Bycotron: @ goodevans, I had very similar thoughts to Jesspatrick about 10.Bb5 played by white in this game. Your post made me curious to discover the truth of the position and white's 10th move, so I fired up Rybka to help me out.
Rybka supports the conclusion that the move is a very significant mistake by white, let me see if I can explain why.
First of all, it gives black the option of justifying his c7 knight simply by 10...Nxb5 = (Rybka) when white has not increased his development at all and will soon see the position truly is dead equal, eg. 11.Nxb5 a6 12.Nd6+ Bxd6 13.Rxd6 and I'm certainly not feeling nearly as confident with white as I was before his tenth move! How can he make progress against the stout black position with no weaknesses?
10...a6?! is a gamble by black. As indicated, 10...Nxb5 was the most obvious and probably best way to take advantage of white's slip. Now white can bail out with 11.Be2 when we must still nevertheless acknowledge 10.Bb5?! was a mistake because black now controls b5 which he can either use to expand his Queenside pawns to attack the white King, or place a piece on (eg Nb5) to control important squares in the white camp.
14.axb3 and look how black's position is improved! His Bb7 is free, white's Bb3 is gone, white's King's castle is compromised, and black owns most of the space on the Queenside around white's King!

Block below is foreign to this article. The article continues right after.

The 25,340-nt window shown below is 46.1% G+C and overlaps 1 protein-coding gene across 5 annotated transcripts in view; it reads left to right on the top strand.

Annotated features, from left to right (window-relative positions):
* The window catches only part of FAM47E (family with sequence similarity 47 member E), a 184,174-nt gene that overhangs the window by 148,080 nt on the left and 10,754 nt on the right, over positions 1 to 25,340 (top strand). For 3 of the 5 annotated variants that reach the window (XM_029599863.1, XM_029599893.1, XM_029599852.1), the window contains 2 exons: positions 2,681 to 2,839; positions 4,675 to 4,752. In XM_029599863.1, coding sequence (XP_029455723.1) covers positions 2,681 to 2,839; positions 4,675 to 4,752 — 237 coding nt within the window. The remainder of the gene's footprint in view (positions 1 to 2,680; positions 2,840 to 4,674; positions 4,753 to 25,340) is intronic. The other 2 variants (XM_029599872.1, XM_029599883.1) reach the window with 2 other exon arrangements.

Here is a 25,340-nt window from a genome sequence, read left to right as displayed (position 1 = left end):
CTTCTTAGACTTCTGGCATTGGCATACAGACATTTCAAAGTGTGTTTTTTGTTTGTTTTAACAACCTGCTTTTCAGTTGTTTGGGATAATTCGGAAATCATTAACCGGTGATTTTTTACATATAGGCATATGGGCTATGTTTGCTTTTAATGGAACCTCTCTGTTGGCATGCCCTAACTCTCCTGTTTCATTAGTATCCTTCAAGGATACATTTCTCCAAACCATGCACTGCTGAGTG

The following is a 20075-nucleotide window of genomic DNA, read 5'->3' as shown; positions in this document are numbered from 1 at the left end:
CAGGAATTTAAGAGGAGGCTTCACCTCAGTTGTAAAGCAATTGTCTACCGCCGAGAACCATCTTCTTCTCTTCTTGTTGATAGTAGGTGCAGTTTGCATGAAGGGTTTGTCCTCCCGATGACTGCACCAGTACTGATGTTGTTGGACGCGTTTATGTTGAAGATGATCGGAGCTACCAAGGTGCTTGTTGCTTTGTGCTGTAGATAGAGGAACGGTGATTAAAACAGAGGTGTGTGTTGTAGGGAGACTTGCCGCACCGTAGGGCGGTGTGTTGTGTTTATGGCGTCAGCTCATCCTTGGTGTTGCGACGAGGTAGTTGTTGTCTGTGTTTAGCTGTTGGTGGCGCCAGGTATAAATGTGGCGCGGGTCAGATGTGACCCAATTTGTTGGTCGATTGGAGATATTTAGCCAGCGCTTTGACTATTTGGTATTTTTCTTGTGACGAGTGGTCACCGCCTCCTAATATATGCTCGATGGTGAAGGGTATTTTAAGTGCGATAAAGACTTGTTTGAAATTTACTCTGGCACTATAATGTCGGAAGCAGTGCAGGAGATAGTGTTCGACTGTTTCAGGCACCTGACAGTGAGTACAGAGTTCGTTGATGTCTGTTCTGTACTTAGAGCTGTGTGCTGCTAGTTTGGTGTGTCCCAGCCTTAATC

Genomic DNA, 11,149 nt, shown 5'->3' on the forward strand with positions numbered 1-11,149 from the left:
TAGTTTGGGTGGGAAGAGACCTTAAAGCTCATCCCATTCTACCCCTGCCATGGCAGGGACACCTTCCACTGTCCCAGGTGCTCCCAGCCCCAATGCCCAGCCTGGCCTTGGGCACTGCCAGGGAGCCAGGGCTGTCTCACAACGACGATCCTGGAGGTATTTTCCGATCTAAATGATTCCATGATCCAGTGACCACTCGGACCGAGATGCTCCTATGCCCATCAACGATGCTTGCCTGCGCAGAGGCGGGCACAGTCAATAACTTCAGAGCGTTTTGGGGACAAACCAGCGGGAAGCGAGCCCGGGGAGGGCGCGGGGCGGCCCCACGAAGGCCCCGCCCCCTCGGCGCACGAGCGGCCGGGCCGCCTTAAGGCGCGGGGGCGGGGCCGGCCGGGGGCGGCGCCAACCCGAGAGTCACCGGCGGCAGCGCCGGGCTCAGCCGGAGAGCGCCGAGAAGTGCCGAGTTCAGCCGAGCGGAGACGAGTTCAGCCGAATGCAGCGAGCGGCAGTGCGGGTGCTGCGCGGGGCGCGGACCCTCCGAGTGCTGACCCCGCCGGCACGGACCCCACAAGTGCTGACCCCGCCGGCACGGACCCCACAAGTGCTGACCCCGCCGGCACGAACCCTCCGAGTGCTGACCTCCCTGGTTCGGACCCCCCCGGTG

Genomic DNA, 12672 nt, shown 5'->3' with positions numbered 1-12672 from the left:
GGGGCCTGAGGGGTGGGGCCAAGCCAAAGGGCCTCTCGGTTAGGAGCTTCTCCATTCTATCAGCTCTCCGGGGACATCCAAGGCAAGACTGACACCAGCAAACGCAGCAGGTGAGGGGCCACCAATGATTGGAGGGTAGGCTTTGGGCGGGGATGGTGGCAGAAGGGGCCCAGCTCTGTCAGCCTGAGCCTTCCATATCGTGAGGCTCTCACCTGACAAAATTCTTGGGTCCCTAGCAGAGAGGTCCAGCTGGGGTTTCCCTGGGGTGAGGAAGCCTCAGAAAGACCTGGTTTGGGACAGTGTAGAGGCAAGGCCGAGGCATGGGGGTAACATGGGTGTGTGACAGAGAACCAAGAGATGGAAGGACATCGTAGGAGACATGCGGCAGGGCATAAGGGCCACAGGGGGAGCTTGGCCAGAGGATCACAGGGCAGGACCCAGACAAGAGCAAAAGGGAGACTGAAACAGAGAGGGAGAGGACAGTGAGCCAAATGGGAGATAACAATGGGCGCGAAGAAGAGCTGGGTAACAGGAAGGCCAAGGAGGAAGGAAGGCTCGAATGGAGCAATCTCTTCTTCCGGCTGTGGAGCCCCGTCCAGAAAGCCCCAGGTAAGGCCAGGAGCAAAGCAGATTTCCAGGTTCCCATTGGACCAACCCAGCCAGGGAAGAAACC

You indicated that black's next three moves lead "nowhere near equality," thus justifying the entire 10.Bb5 plan, but this cannot be the case.
Look at the position after white's 14th move and black has done more than equalize, he is obviously better and Rybka confirms the advantage has switched hands (from .7 before white's 10th, to .3 before black's 14th). In material terms, white's questionable judgement has thrown away a whole pawn's worth of the advantage.
10.Bb5 was a very significant error by white, but black returned the favor when he played 14...Nd5?! instead of the most obvious move on the entire board 14...b4 when black remains very slightly on top after eg 15.Ne4 Nd5.
Black let white back into the game, white continued to play accurately, and when black slipped again with 20...Qe8 white cleaned up beautifully! White played a beautiful game here, but it was not perfect, and that's perfectly okay. :)